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The views expressed are those of the author and do not necessarily reflect the views of ASPA as an organization.
By Andrew Vaz
December 5, 2014
In last month’s article, I mentioned the use of social media by governments and how quickly sites such as Facebook are becoming the new platform for the public sector to communicate with the community. Police agencies post pictures of inmates, local governments display town hall events and citizens interact with policy officials on Twitter on a daily basis.
Social Media and the Information Age: Internet Freedom
The idea for government is to create an online network for their constituents to access. Today, governments across the world have developed new platforms for online usage. In my home country of Canada, a network called Connect2Canada was developed in 2005. The network was developed for citizens of Canada living in the United States. According to the website, over 50,000 people have joined the network. Users can also use Facebook and Twitter to stay update about the network.
In the United Kingdom, the government teamed up with Facebook to create a dedicated space for users to come up with ideas on how to create savings in public spending. According to Number10.gov.uk, the first phase was open to public sector workers, to get their professional insights and views on everything from how to cut back on wasteful spending to how to radically change the way services are provided.
This second phase is different to the last. They not only want people’s ideas, but they also want to hear what people thought about the ideas that are put forward. This social network is now transforming the way government is interacting with the people. In the past, people would send letters to their representatives asking for assistance in their communities. Now, governments are reaching out to the public to ask for their opinions on how it should work.
I would describe this as an issue of accountability. Now that social network mediums are able to report on the daily activities of the government, there is nothing to hide from the public anymore.
Social Media and the Information Age: National Security
There is another side to the conversation of government in social media: persuasion.
The idea that government has access to information about its citizen’s also means they can influence the community it serves. This is the ‘flipside’ of Internet freedom. Governments now patrol websites for information regarding activities citizens engage in.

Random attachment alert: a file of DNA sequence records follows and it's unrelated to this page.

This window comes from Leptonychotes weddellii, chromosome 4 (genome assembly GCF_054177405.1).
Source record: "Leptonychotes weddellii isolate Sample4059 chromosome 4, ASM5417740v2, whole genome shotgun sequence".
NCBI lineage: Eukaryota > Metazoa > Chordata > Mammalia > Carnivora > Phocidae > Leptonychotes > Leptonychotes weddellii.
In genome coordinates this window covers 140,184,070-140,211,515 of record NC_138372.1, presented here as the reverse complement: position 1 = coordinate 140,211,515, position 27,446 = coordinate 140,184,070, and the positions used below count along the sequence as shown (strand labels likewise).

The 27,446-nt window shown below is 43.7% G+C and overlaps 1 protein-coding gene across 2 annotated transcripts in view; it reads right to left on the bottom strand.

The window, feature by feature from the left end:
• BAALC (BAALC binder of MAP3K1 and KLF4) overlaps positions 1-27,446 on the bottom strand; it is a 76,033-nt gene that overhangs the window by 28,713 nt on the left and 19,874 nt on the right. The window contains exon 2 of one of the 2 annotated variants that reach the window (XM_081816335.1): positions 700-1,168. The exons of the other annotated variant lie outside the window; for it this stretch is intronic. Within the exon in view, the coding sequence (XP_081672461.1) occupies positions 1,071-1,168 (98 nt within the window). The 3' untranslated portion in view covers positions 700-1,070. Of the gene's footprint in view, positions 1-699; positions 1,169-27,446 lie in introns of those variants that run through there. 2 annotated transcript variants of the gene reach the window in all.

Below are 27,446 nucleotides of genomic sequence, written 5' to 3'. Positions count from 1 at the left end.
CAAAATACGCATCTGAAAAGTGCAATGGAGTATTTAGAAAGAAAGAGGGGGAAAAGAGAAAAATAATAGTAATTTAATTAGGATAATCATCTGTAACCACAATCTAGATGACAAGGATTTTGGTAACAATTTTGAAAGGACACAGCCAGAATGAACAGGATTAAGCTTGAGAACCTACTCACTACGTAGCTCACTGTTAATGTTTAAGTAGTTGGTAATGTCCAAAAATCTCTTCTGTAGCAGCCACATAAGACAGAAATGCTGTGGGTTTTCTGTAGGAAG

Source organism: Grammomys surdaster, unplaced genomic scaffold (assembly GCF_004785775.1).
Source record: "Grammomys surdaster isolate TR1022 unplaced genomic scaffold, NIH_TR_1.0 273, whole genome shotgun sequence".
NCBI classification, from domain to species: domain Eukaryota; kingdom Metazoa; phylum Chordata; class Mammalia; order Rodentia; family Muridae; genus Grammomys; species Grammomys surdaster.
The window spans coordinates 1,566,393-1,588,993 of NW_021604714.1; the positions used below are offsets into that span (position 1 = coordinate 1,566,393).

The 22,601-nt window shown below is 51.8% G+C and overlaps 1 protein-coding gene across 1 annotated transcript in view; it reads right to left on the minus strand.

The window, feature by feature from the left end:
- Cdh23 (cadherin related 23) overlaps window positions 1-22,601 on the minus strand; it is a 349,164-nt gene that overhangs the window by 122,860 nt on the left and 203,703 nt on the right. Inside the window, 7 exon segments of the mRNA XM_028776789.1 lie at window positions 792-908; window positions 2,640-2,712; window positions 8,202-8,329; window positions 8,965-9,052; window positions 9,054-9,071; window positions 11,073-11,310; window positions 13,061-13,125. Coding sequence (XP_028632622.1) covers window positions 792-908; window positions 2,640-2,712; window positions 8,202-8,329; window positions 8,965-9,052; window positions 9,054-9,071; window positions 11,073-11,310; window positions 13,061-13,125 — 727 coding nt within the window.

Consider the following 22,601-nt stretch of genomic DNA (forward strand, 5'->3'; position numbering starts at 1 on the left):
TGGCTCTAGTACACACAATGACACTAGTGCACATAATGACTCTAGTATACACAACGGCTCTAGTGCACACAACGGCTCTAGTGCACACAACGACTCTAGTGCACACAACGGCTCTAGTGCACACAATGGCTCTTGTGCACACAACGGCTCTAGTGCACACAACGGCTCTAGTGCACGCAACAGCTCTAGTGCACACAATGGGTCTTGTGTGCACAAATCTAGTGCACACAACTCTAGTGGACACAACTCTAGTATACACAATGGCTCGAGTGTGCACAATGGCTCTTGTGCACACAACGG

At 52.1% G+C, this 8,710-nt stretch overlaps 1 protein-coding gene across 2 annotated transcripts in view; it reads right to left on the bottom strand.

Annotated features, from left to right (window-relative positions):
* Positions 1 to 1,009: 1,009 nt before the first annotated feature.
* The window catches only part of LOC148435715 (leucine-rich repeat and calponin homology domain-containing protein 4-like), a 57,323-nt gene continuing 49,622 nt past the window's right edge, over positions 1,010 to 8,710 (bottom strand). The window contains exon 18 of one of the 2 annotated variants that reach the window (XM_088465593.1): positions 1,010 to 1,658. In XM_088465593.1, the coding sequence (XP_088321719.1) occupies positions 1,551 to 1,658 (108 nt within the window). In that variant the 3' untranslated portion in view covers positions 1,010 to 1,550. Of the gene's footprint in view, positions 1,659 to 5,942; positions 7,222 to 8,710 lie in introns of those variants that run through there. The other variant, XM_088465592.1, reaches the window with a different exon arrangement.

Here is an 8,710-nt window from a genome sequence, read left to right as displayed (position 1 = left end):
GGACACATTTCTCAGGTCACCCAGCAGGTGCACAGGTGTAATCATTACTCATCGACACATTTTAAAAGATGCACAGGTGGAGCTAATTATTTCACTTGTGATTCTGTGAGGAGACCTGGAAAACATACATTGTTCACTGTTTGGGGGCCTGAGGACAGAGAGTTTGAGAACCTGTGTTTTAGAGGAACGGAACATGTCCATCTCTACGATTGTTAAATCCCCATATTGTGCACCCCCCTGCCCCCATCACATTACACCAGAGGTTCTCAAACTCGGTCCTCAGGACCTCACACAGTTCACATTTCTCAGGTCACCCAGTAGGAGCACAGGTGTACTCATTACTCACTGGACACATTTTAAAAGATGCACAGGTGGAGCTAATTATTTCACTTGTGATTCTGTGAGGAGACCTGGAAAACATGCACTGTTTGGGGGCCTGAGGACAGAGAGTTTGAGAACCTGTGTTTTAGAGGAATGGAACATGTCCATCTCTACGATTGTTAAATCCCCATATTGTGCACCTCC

A few years ago, the Obama administration devised legislation that would allow the government to listen in on all your Internet communications — Twitter, Facebook, Skype and others. The administration, under this telecommunications legislation, would require all companies with products allowing Internet communication to build in a back door to their encryption. That way the government could quickly monitor conversations, especially when the comments about government policy are negative.
In Canada, the government is now monitoring Facebook and chat rooms to see what comments are made by everyday Canadians. The next time you post an opinion in an online forum or a Facebook group message board; don’t be surprised if you get a rebuttal from a federal employee. Bureaucrats all over the country have accounts and can specifically look at what a person post and issue an immediate statement.
The Prime Minister calls this move an active way to get Canadians to interact with its government, although I observe this as a bad attempt of government monitoring. Imagine the United States government conducting such a policy here in this country with a population of significantly higher users of Facebook. According to Richard Rosenburg, president of the BC Freedom of Information and Privacy Association: The government has a lot of power that it feels the need to monitor public bulletin boards, or places where people express views and then to respond to that, seems to me going beyond a reasonable action the government should be taking.
Well, it is not hard to imagine actually. In the post 9/11 era, there has been aggressive monitoring of websites. It is not hard to assume that there is also monitoring of social network platforms.
In response to a Freedom of Information request (FOIA), the government released documents revealing that social networking sites are being heavily monitored. According to the report by the Electronic Frontier Foundation, social sites like Facebook, Myspace, Twitter and Flickr were targeted, as well as Wikipedia, Craigslist, many political commentary sites, and NPR, among others.
It is obvious that with more a government presence on Facebook, it will lead to more intrusion by government agencies. Of course, government has to keep up and active with the activities of its citizens, especially when they may be saying negative things. The question is whether it is worth sacrificing the rights and freedoms of everyday citizens.
Author: Andrew R Vaz, M.S., M.P.A. is a doctoral student in Public Policy and Administration program (PhD) at Walden University. He is a graduate of the Master of Science in Criminal Justice and Master of Public Administration program at Florida International University. He can be reached at [email protected].